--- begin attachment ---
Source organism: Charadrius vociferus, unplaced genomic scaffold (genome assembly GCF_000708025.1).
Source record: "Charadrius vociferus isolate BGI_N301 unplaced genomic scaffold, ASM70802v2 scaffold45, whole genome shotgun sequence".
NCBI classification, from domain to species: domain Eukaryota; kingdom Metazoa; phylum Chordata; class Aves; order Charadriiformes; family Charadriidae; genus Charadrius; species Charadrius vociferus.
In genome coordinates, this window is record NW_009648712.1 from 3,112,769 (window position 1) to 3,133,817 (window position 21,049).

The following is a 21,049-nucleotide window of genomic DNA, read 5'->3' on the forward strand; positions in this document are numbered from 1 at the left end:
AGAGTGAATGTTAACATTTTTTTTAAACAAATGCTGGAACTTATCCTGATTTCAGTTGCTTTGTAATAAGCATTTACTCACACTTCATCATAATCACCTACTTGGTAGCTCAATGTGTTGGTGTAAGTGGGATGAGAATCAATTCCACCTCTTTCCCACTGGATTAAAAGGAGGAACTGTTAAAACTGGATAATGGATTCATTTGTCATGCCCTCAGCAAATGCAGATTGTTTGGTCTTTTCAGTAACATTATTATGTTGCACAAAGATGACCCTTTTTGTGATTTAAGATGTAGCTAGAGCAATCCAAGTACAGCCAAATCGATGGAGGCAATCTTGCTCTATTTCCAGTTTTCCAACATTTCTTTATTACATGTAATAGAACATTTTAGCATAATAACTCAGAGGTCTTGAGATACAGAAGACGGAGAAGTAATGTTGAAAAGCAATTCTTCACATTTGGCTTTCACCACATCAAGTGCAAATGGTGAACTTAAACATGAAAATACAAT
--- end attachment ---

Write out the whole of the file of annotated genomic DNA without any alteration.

Source organism: Charadrius vociferus, unplaced genomic scaffold (genome assembly GCF_000708025.1).
Source record: "Charadrius vociferus isolate BGI_N301 unplaced genomic scaffold, ASM70802v2 scaffold45, whole genome shotgun sequence".
NCBI classification, from domain to species: domain Eukaryota; kingdom Metazoa; phylum Chordata; class Aves; order Charadriiformes; family Charadriidae; genus Charadrius; species Charadrius vociferus.
In genome coordinates, this window is record NW_009648712.1 from 3,112,769 (window position 1) to 3,133,817 (window position 21,049).

The following is a 21,049-nucleotide window of genomic DNA, read 5'->3' on the forward strand; positions in this document are numbered from 1 at the left end:
AGAGTGAATGTTAACATTTTTTTTAAACAAATGCTGGAACTTATCCTGATTTCAGTTGCTTTGTAATAAGCATTTACTCACACTTCATCATAATCACCTACTTGGTAGCTCAATGTGTTGGTGTAAGTGGGATGAGAATCAATTCCACCTCTTTCCCACTGGATTAAAAGGAGGAACTGTTAAAACTGGATAATGGATTCATTTGTCATGCCCTCAGCAAATGCAGATTGTTTGGTCTTTTCAGTAACATTATTATGTTGCACAAAGATGACCCTTTTTGTGATTTAAGATGTAGCTAGAGCAATCCAAGTACAGCCAAATCGATGGAGGCAATCTTGCTCTATTTCCAGTTTTCCAACATTTCTTTATTACATGTAATAGAACATTTTAGCATAATAACTCAGAGGTCTTGAGATACAGAAGACGGAGAAGTAATGTTGAAAAGCAATTCTTCACATTTGGCTTTCACCACATCAAGTGCAAATGGTGAACTTAAACATGAAAATACAAT